How does dad like working at Tergesen's? Why did he quit Sigurdson and Thorvaldson? Tell him not to mind through I don't write to him because this letter is to him as well as to you. I suppose you know by this time that I lost my right arm in the great war. However I am getting along fine. When I get better I will get an artificial arm and when I get home I will be able to be useful even if I am shy an arm. I'll be looking for a job when I get back to Canada. This war is going to hit our old home town harder than I ever expected. I am afraid that some of the boys from home will never come back. I told Frank to stay away from France as long as he coould and not be too anxious to get there. There is a saying amongst some of the boys in the trenches that "its better to be a living coward than a dead hero." I have not written to Mrs. Tyler since I came here but I will as soon as I can. I find it awkward to write in bed with my left hand and I don't write much at a time. By the way Frank told me that he had received two parcels from the Daughters of the Empire. I haven't got any from them yet and I thought that they might send me one for a change. Maybe they will send me one when they hear that I have done my bit. It makes a fellow sore to think that he has been forgotten.

Tuesday May 8th

I think Ill finish this letter today. By the way I was wounded by a German shell which burst right beside me. I am lucky to be alive at all. There was a young chap stanking in front of me at time and he was killed on the spot. I felt so sorry for him because he was so young. He was only about 17 or 18.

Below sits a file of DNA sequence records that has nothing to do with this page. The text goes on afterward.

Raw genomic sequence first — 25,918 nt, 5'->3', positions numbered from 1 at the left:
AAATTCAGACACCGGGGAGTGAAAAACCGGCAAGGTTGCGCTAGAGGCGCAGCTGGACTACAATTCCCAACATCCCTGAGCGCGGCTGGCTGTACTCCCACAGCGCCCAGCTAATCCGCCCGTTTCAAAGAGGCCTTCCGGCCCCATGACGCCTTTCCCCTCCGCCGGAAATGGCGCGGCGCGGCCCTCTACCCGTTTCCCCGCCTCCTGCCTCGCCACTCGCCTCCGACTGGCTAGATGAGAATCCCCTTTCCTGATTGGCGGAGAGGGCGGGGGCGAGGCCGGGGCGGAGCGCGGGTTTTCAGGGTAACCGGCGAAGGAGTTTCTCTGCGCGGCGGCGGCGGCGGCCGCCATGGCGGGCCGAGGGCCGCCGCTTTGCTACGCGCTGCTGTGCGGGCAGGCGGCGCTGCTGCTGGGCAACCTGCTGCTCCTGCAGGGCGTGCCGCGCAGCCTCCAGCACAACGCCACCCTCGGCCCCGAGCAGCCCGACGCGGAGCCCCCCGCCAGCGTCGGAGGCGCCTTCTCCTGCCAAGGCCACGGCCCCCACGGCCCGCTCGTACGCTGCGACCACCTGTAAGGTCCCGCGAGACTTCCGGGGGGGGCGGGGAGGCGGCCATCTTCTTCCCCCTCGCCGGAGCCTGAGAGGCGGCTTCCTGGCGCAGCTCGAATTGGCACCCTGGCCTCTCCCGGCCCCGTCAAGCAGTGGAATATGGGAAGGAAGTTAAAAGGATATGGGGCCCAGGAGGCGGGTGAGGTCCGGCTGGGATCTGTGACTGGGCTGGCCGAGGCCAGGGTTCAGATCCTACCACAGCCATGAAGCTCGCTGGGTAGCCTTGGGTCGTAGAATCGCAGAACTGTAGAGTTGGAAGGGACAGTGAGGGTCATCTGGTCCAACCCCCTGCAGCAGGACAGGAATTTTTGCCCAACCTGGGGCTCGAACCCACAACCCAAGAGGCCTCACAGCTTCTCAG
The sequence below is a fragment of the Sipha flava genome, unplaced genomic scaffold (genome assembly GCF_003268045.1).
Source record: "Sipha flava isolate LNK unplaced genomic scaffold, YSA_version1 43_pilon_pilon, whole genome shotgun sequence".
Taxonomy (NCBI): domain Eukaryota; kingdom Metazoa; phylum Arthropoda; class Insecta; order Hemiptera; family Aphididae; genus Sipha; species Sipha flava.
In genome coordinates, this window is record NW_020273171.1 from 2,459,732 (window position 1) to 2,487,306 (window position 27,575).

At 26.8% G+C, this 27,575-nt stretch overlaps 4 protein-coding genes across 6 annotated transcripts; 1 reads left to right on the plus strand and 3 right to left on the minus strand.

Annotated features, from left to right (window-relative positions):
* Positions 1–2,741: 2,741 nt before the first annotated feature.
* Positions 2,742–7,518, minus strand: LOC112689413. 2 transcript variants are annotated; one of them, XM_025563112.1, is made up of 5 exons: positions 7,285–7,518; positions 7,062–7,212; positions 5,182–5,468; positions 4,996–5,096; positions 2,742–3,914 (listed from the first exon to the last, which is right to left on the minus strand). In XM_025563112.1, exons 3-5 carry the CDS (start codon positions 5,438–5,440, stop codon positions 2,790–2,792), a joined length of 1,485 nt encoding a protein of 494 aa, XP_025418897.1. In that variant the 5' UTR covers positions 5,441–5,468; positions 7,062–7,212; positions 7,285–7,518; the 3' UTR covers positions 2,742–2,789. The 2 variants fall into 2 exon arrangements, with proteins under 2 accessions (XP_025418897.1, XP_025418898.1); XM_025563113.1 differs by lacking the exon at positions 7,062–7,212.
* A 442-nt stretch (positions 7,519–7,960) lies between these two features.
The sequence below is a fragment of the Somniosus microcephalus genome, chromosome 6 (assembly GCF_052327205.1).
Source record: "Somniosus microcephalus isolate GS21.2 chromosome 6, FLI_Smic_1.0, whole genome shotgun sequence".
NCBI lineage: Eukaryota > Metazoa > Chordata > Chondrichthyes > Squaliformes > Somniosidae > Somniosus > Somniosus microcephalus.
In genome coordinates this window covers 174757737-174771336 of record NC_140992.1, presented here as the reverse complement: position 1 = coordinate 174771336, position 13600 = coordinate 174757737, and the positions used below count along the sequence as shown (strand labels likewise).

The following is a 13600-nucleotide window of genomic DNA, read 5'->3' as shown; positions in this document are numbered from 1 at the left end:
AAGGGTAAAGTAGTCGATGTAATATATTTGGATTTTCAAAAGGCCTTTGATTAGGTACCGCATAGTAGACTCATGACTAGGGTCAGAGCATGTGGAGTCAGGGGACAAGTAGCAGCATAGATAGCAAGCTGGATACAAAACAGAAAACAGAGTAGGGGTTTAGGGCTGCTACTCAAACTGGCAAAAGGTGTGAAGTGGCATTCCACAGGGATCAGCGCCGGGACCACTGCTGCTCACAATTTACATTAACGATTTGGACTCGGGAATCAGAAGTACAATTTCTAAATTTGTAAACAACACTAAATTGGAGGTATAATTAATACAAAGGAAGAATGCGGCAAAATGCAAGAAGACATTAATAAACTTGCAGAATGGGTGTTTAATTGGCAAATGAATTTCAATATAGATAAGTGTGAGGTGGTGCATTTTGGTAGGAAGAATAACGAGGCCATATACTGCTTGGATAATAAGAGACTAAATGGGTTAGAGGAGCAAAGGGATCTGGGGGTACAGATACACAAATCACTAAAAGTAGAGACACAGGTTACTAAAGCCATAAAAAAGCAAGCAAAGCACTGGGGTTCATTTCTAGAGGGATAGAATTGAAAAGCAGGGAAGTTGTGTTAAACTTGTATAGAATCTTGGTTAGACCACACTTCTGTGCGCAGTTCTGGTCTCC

How is Bonnie getting on? I suppose she will worry her head about her soldier brother just because he is wounded. Tell her she nee not worry; because Im not dead yet; not by a long way. "There's life int eh old dog yet." And what's more, Ill be in Canada at the end of the summer or early fall. When I get better I will be sent to a place where artificial limbs are made to get a new arm and I will likely stay there until I get used to it and learn how to use it. You need not worry about me. I think I would like a small parcel. I would like some Playeers cigarettes and a package of Old Chum tobacco & a plug of T & B Smoking tobacco and some chocolates and nut bars. I want to give Frank the pk. Of Old Chum and send Mundi the plug of T & B. I wish you would send me one of my photos is you have any left. If you send me cake or tarts I am afraid it would spoil on the way as it takes the letters and parcels such a long time to get here. I received a letter from Loa Sigurdson when I was in France but I have lost her address. Give her my regards when you see her and remember me to all my friends (not forgetting my old friend Sarah Sveinson). Give my love to all relatives. I wrote to Uncle John and to Aunt Annie when I was in France but have not heard from them since. How is old Maggie getting on? Remember me to her. When you write be sure and tell me all the news. There is a lady lives near here who visits the Canadians quite often and she sometimes brings me fruit & cigarettes. She always brings me something. She is a representative of the Canadian Red Cross Society. She visits the Canadians and sends in reports of what we want. I have received 4 parcels from the Can. Red Cross. The first was a bag containing useful articles such as shaving outfit hair brush, cholcolate, gum, etc and a copy of the Free Press. The other parcels contained fruit, cigarettes, chocolate and another copy of the Free Press. Mrs. Johnson, the lady Frank stayed with when he was here, has been to see me twice. She is going to come and see me as often as she can. Visiting days are Wednesday